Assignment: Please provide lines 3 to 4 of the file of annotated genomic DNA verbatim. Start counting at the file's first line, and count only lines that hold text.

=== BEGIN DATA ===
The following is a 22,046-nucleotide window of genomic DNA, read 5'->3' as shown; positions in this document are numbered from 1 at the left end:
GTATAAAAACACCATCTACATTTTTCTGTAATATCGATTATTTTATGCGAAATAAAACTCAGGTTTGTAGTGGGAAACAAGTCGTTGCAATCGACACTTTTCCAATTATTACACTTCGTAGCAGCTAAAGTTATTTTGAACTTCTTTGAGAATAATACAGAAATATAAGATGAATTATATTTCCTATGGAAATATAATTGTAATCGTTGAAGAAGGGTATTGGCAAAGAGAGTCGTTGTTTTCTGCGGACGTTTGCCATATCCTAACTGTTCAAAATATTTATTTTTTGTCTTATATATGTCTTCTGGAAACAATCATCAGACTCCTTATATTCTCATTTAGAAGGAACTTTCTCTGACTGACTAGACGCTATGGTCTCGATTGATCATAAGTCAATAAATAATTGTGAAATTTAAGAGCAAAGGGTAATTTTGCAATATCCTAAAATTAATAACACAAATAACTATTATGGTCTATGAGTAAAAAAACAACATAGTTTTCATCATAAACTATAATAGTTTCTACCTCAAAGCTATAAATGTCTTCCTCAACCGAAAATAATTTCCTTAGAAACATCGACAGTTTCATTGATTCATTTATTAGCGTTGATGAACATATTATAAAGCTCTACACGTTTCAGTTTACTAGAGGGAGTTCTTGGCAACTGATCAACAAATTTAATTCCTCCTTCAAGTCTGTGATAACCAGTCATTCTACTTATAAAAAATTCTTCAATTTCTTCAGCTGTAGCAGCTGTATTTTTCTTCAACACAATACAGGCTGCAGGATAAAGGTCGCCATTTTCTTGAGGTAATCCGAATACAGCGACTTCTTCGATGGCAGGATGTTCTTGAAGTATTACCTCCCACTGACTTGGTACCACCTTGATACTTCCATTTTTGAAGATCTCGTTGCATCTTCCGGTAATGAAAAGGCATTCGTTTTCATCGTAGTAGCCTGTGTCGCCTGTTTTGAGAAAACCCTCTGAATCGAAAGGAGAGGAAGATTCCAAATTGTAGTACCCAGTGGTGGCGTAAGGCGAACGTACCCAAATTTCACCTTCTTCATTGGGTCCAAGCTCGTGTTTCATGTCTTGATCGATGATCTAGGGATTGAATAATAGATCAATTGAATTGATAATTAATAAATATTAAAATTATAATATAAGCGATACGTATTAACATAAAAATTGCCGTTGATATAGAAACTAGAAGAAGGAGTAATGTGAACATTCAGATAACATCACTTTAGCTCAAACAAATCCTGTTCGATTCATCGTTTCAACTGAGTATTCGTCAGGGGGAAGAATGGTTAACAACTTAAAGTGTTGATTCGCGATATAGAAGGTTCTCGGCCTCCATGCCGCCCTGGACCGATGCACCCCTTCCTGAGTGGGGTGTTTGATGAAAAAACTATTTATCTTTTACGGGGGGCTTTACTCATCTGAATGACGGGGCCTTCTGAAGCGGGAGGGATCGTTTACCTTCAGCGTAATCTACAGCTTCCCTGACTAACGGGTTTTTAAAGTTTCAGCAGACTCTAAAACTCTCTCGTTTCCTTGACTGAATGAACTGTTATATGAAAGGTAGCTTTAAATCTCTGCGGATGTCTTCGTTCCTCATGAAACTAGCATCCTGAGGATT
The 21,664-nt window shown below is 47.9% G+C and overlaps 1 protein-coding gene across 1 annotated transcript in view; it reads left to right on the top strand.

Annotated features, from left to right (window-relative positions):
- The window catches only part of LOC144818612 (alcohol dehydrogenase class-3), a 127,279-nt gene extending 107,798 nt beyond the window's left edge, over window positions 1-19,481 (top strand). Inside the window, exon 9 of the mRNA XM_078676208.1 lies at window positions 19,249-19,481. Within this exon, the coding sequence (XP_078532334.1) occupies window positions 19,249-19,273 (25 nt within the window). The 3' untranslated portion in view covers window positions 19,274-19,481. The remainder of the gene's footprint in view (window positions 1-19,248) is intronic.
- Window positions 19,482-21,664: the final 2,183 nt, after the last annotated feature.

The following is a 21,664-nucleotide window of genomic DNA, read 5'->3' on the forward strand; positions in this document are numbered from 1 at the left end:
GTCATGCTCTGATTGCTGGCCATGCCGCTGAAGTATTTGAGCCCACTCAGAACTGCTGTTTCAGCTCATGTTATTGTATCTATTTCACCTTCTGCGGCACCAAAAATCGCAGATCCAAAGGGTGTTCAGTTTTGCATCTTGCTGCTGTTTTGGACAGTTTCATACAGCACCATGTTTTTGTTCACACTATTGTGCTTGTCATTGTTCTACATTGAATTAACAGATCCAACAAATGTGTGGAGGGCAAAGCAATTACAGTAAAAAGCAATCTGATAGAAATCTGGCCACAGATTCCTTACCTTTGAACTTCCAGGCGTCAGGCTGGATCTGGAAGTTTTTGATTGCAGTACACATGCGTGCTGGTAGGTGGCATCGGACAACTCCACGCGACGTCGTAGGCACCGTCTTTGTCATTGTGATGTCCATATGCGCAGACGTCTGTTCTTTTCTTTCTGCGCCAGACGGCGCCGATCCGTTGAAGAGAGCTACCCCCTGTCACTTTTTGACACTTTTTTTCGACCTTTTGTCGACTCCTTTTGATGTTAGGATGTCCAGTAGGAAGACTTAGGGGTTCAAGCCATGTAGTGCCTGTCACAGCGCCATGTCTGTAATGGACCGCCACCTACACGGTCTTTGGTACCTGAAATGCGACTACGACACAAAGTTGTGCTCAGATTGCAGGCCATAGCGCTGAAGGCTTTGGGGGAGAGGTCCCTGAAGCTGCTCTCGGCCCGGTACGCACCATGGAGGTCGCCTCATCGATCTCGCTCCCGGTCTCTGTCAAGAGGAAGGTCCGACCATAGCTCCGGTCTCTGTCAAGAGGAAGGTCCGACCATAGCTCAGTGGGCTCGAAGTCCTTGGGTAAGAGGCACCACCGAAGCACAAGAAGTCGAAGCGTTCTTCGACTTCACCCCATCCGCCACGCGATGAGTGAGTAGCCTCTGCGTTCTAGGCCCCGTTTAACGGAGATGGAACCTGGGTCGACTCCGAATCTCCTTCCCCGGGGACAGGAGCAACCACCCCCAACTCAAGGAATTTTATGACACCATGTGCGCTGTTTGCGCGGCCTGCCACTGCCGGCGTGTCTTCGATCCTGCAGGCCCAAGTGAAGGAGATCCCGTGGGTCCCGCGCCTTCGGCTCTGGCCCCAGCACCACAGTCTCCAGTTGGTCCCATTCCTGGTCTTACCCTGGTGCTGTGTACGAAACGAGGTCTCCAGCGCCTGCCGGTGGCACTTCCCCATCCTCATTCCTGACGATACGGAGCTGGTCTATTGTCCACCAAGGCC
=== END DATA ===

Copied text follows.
The 21,664-nt window shown below is 47.9% G+C and overlaps 1 protein-coding gene across 1 annotated transcript in view; it reads left to right on the top strand.

Annotated features, from left to right (window-relative positions):